The research is clear: good feedback is essential to learning at high levels. Alas, too few people understand what feedback is and isn’t.
Don’t believe me? Here’s a true/false quiz: which of the following 4 statements is feedback?
“Nice job on the project, Sheshona!”
“Next time, Sam, you’ll want to make your thesis clearer to the reader”
“The lesson would be more effective, Shana, if your visuals were more polished and supportive of the teaching.”
“You taught about ants, Stefan? I LOVE ants!”
This was a bit of a trick question. None of these statements is feedback. The first and fourth merely express a personal liking for something, separate from a performance goal. They are not feedback since there is no descriptive information about the performance nor is the implied goal of pleasing the person the right goal.
The middle two are not feedback; they are advice (which is different). Yet, I am sure that many readers likely thought at least one of those two statements was true.
In writing about and running workshops on feedback for over 25 years, [I find*] this mistake comes up over and over again. And it has unfortunate consequences. It leads teachers and supervisors to be unwittingly bossy instead of truly helpful; it leads to performers being passive and dependent upon authority: “Is this right? Is this what you’re looking for?” become the constant questions, alas.
On the whole people need less advice and more feedback. Or, if advice is needed, it should be given after feedback is given and understood; rarely first.
What feedback is and isn’t. Feedback is useful information about the effects of an action in light of a goal. If I tell a joke, the goal is laughter; the “effect” is whether or not people laugh and to what extent. The specific kind and amount of laughter is the feedback. Advice might follow from a veteran comic to a joke that fell flat: “You need to work on your timing.” But unless I have clear feedback related to timing the advice is not very helpful.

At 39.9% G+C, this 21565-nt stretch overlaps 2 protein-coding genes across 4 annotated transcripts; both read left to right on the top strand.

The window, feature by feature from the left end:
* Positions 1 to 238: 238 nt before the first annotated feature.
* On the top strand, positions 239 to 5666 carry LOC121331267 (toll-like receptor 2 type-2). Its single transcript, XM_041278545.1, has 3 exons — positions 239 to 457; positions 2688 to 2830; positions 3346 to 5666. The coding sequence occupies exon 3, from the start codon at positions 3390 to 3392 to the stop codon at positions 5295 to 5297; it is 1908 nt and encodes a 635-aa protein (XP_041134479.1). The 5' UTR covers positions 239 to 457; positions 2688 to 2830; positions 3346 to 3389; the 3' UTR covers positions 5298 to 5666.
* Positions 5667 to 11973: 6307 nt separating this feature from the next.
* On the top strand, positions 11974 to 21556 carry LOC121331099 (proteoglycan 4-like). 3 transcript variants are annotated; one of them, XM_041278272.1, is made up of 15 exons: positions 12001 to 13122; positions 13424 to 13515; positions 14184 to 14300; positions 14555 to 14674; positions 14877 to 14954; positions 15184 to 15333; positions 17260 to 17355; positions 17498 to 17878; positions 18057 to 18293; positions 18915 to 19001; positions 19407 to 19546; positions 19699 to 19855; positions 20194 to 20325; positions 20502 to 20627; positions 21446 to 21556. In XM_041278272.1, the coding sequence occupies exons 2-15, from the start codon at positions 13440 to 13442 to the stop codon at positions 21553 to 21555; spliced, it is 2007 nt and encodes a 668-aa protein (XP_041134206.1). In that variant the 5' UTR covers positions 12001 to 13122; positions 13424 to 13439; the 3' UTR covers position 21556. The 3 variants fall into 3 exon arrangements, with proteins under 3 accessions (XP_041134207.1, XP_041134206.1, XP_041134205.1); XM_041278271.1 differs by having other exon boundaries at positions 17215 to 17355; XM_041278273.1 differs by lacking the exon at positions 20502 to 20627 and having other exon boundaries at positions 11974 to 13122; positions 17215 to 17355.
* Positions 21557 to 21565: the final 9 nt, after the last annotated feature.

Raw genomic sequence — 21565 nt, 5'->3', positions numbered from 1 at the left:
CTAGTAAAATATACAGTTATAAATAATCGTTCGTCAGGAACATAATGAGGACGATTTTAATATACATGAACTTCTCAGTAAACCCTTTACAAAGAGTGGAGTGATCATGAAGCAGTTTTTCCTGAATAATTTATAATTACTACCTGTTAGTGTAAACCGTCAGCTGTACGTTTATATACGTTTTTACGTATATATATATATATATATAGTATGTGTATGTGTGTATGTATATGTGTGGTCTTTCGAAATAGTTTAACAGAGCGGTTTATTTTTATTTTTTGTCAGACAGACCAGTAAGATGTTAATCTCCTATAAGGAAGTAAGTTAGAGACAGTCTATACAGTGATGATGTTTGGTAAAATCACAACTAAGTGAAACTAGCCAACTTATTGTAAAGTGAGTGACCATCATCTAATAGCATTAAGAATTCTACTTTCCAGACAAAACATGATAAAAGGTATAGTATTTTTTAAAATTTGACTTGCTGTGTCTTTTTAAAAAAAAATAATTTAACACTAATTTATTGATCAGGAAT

Similarly in music. In playing Chopin’s Etude #4 on the piano, I can hear the mistakes as I play. I can take note of when I make those mistakes and work on those parts. I don’t need a coach to give me advice (unless there is tricky fingering or time signatures involved that I don’t understand.) I need only to attend to feedback and learn from it.
Thus, the young comic or musician may not need much advice. They almost certainly need less advice than teachers are prone to give. Lots of attention to when people laugh and when they don’t; careful note of mistakes on the piano can often lead to great improvement as the performer learns what works and what doesn’t – learns from the feedback. The advice is then (ideally) self-given.
Note that in both cases the aim is crystal-clear: make them laugh; as a relative novice, play the piece accurately. It is only when I am clear on my purpose as a performer that I can seek and use feedback effectively. Otherwise, I wait timidly to learn from an authority how I did without knowing myself.
In education, we should aim long-term for a similar system. The feedback should be as clear as the joke-telling and music, and linked to self-conscious purposes, so that the performer – be it a student or teacher – can learn from the results.
That’s the ideal; why does it rarely happen?
There are five reasons why students and teachers get too little feedback and why the feedback is often unhelpful:
- Most so-called feedback is really advice or praise (as in the four examples above)
- The feedback is not clear and descriptive enough about what did and didn’t happen as a result of some action taken to achieve a purpose. (e.g. a total score of 72 out of 100 on a math quiz is the feedback; it’s meaning for action is unclear.)